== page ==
For me, a visit to New York is not complete without a visit to the Metropolitan Museum. In fact, we might not have gone to New York if one of my close friends hadn’t called me as she and her son were driving to the Met. “What do you think I should see,” she asked. I quickly looked up the website and replied “if I were there I would go to the 100th Anniversary Irving Penn exhibit.”
A few minutes after the call, I wrote my daughter and told her about the exhibit. She messaged back and said that it would take a miracle to go since it was closing July 31. Hmm. A challenge. I checked my Delta miles account and discovered she could fly from Los Angeles and I could fly from Portland and I would still have a few thousand miles left. I called her and said “if you can find us a free place to stay, let’s go!” In a few minutes the deal was done. Her friend in Brooklyn let us stay in her apartment while we were there.
I arrived a day early so I spent the first night in the Leo House, an unexpectedly comfortable small hotel which used to be a Catholic “safe haven for German immigrants.” Great location in Chelsea. The rooms are small but who needs to spend time in a room while in the Big Apple?
Below are two galleries, one for the Irving Penn Exhibit and the second some random photos of three other halls in the museum. I have been to the museum about 25 times so I try to see something different every time, although I return often to the Asian wing.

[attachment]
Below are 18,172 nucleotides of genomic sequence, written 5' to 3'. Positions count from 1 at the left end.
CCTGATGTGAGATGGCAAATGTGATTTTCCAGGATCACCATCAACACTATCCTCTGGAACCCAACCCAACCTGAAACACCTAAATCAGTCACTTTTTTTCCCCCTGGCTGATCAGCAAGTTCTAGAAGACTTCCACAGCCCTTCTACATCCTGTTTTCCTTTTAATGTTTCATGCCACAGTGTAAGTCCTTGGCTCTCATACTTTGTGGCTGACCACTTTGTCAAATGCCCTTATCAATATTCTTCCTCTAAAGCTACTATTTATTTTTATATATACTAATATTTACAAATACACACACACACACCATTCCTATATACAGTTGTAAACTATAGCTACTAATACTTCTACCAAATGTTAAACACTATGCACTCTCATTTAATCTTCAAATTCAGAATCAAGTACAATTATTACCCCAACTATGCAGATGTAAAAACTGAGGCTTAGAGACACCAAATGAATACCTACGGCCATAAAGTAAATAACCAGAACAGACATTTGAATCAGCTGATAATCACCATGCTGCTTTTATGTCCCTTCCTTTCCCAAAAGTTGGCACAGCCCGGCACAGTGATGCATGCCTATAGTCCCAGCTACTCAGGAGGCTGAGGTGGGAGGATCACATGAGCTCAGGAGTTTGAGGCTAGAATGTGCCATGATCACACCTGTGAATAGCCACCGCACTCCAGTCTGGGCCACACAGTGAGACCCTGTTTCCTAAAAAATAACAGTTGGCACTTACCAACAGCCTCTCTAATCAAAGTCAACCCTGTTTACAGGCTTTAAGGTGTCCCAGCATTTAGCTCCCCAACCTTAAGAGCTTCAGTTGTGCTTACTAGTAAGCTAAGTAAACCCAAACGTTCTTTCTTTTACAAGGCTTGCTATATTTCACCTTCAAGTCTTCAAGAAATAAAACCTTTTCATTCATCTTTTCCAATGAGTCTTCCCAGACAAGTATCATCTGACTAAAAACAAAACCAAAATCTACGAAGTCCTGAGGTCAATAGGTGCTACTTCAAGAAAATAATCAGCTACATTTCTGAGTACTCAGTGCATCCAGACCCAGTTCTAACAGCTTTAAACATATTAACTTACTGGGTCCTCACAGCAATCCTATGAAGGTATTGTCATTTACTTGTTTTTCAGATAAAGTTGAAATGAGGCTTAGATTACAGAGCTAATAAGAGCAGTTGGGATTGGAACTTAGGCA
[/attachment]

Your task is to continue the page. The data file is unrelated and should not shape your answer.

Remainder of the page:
Note on copyright: the Irving Penn images are part of the collection of the Metropolitan Museum of Art and the images you see here are my attempt to show you some samples. Please go to the museum site for better images and to purchase copies if available. As of today there are 233 photos available to view and a nice collection of posters for purchase.
Tara took this photo of me in front of an original Irving Penn backdrop. I think it looks like one of his.
Irving Penn Gallery
“The most comprehensive retrospective to date of the work of the great American photographer Irving Penn (1917–2009), this exhibition marks the centennial of the artist’s birth. Over the course of his nearly 70-year career, Penn mastered a pared-down aesthetic of studio photography that is distinguished for its meticulous attention to composition, nuance, and detail.” Metropolitan Museum
Buddha of Medicine Bhaishajyaguru (Yaoshi fo) H. 24 ft. 8 in. (751.8 cm); W. 49 ft. 7 in. (1511.3 cm)
Meandering through the Museum Gallery
Here are some random cool things we saw.
Click to see their beauty, especially the amazing 50 foot mural on the left.